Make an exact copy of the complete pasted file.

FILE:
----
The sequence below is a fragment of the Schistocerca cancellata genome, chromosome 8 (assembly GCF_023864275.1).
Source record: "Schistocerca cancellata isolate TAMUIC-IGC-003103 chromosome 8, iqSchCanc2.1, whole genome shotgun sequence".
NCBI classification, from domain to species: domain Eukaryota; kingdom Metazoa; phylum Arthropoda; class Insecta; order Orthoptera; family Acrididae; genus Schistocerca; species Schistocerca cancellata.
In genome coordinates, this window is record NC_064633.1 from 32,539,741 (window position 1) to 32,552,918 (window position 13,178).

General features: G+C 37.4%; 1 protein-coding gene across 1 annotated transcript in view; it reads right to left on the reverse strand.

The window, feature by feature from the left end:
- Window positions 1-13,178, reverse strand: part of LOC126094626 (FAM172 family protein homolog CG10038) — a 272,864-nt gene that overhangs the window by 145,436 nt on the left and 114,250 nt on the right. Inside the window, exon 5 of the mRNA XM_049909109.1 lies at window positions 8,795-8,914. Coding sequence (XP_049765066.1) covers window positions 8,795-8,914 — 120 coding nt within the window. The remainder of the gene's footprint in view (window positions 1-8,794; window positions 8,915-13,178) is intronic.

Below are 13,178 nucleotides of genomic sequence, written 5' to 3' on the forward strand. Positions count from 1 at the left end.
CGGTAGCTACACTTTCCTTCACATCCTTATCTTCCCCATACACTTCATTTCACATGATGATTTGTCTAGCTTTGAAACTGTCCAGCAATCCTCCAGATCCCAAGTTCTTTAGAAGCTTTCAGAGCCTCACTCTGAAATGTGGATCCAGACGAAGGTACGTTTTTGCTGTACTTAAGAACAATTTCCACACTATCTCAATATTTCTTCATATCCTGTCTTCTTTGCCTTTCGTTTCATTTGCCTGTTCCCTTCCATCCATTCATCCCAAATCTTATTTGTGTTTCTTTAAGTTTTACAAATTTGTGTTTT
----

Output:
The sequence below is a fragment of the Schistocerca cancellata genome, chromosome 8 (assembly GCF_023864275.1).
Source record: "Schistocerca cancellata isolate TAMUIC-IGC-003103 chromosome 8, iqSchCanc2.1, whole genome shotgun sequence".
NCBI classification, from domain to species: domain Eukaryota; kingdom Metazoa; phylum Arthropoda; class Insecta; order Orthoptera; family Acrididae; genus Schistocerca; species Schistocerca cancellata.
In genome coordinates, this window is record NC_064633.1 from 32,539,741 (window position 1) to 32,552,918 (window position 13,178).

General features: G+C 37.4%; 1 protein-coding gene across 1 annotated transcript in view; it reads right to left on the reverse strand.

The window, feature by feature from the left end:
- Window positions 1-13,178, reverse strand: part of LOC126094626 (FAM172 family protein homolog CG10038) — a 272,864-nt gene that overhangs the window by 145,436 nt on the left and 114,250 nt on the right. Inside the window, exon 5 of the mRNA XM_049909109.1 lies at window positions 8,795-8,914. Coding sequence (XP_049765066.1) covers window positions 8,795-8,914 — 120 coding nt within the window. The remainder of the gene's footprint in view (window positions 1-8,794; window positions 8,915-13,178) is intronic.

Below are 13,178 nucleotides of genomic sequence, written 5' to 3' on the forward strand. Positions count from 1 at the left end.
CGGTAGCTACACTTTCCTTCACATCCTTATCTTCCCCATACACTTCATTTCACATGATGATTTGTCTAGCTTTGAAACTGTCCAGCAATCCTCCAGATCCCAAGTTCTTTAGAAGCTTTCAGAGCCTCACTCTGAAATGTGGATCCAGACGAAGGTACGTTTTTGCTGTACTTAAGAACAATTTCCACACTATCTCAATATTTCTTCATATCCTGTCTTCTTTGCCTTTCGTTTCATTTGCCTGTTCCCTTCCATCCATTCATCCCAAATCTTATTTGTGTTTCTTTAAGTTTTACAAATTTGTGTTTT